We’re gonna fix you up, and, with a little effort, prevent problems from occurring in the future.
Please note that a (re)format (when you wipe the computer and reinstall windows) is rarely needed to get rid of a computer infection. A worst case scenario is that an infection infects and changes critical system files, but those can be replaced with clean copies off any install CD with a simple command. Some people may have 50 gigabytes of personal files on their computer, and some people have their computers set up a very specific way that would take hours or days to restore to working order after a format. Just because formatting is your choice does not mean it should be the first suggestion to somebody else.
- If your only problem is internet popups (even when no internet windows are open) or viruses infecting your files, and you still have control over your computer, then after “Setup”, follow the “Basic Removal” post.
- If you are infected by a program that’s only pretending to be a virus/spyware remover, and you know it’s fake…
If you are getting fake virus warnings from your own computer, not on internet pages…
If your wallpaper has changed to a fake warning…
If you are for some reason unable to fully control your own computer, like settings are locked…
If the basic removal failed…I suggest you use the “Advanced Removal” post after “setup”.
- If you have little to no control over your computer…
If something closes/kills any scanner you run…
If you can’t get into safe mode because of a Blue Screen error…
If you cannot run the Task Manager…
If your account(s) are no longer Administrator…
If the advanced removal failed…You should go to the “Super Removal” post.
These steps will help cripple most infections, making them easier to remove.
- Disable IE AddonsOpen Internet Explorer, and press the ALT key on your keyboard once. At the top, go to the “Tools” menu, and choose “Internet Options”. In the new window, on the Advanced tab you will find many options. Uncheck the option “Enable third party browser extensions”, and press OK. Close Internet Explorer.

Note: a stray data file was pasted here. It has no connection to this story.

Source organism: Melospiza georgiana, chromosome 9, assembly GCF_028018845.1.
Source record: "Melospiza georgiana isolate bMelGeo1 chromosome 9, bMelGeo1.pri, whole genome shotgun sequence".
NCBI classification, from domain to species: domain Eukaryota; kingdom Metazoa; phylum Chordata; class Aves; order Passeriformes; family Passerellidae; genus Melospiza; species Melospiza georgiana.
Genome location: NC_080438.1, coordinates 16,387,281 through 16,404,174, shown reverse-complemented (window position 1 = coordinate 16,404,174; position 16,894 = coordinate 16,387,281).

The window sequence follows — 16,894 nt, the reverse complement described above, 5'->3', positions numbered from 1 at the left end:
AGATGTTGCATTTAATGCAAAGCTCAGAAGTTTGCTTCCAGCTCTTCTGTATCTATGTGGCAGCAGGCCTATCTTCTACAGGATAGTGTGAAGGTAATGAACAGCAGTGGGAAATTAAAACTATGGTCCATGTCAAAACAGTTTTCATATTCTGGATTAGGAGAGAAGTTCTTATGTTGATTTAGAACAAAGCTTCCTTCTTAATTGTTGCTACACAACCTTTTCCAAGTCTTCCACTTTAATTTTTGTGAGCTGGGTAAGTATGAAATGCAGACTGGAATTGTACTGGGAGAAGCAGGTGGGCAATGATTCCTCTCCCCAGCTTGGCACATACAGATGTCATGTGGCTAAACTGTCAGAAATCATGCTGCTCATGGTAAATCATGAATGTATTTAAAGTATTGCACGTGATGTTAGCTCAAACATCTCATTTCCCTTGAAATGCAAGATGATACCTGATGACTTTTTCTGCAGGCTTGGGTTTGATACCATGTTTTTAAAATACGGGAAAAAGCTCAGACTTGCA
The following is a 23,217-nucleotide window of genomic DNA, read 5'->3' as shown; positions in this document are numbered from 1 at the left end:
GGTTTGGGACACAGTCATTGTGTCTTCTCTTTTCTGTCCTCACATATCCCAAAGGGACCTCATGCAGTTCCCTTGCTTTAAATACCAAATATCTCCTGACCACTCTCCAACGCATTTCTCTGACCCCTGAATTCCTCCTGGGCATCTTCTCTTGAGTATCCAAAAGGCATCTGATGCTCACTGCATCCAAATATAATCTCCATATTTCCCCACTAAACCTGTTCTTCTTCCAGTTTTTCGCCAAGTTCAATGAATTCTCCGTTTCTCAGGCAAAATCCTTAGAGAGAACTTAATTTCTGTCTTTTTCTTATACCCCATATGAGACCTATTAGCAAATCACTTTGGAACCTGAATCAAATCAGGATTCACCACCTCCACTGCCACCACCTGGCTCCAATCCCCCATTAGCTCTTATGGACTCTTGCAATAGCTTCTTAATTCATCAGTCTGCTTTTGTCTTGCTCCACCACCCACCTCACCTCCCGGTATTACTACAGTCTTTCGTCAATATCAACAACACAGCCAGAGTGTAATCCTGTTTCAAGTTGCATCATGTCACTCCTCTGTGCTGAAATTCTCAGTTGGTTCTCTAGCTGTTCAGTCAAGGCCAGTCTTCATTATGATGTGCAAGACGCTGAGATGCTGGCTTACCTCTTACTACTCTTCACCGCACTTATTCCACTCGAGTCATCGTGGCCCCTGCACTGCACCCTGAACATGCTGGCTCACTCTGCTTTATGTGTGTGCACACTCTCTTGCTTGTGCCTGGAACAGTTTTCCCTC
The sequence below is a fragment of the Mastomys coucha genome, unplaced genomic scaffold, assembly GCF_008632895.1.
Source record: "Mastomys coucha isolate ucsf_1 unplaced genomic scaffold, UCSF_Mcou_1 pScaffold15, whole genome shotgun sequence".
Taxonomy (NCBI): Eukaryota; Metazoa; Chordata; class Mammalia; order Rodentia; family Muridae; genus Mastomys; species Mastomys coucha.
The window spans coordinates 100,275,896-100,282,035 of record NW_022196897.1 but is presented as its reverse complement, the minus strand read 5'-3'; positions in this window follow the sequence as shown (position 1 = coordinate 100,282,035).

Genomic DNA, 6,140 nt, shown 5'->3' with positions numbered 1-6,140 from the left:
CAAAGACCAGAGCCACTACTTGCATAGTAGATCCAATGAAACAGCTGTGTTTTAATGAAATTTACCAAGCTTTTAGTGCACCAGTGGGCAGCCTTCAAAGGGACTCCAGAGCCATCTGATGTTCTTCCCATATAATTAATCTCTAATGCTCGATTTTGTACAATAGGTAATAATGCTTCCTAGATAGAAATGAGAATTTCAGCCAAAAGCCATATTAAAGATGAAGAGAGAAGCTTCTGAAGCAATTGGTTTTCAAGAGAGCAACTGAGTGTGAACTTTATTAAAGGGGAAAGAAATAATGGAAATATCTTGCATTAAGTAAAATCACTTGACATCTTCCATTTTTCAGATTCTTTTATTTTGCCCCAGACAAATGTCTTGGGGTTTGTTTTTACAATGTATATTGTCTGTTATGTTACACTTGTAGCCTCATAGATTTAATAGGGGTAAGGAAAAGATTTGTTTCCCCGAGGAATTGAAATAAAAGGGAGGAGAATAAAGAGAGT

- Disable System RestoreIf you’re on XP…
In your start menu, go to the control panel, and there should be a bunch of icons, one of them being “system”. If not, click “switch to classic view” on the left. Open “system”, and click the “system restore” tab at the top. In that section, click the checkbox to “turn off system restore on all drives”, if it not already checked. Save the settings. That will delete any older system restore points, which could easily contain viruses, to prevent them from coming back in the future if you use a restore point.
If you’re on Vista…
Open the start menu, right-click “Computer”, and click “properties”. In the new window, go near the top-left and click “System protection”. In a new window, you’ll see a list of your drives. Uncheck them. Tell windows that you want to turn system restore off by clicking the button when it asks you.
If you’re on Windows 7…
Open the start menu, right-click “Computer”, and click “properties”. In the new window, go near the top-left and click “System protection”. In a new window, you’ll see a list of your drives. Below that, click the “configure” button. In the next new window, choose “Turn off system protection”, then click the “OK” button.
- Remove Redirects
- Part AIf you’re on XP…
Open the start menu and click “run”. In the white box, type “regedit.exe” (without the quotes) and press enter.
If you’re on Vista or Windows 7…
Open the start menu and click in the white box at the bottom. Type “regedit.exe” (without the quotes) and press enter.
That will start the registry editor, which we will use to find where the current HOSTS file is.
On the left, double-click “HKEY_LOCAL_MACHINE”.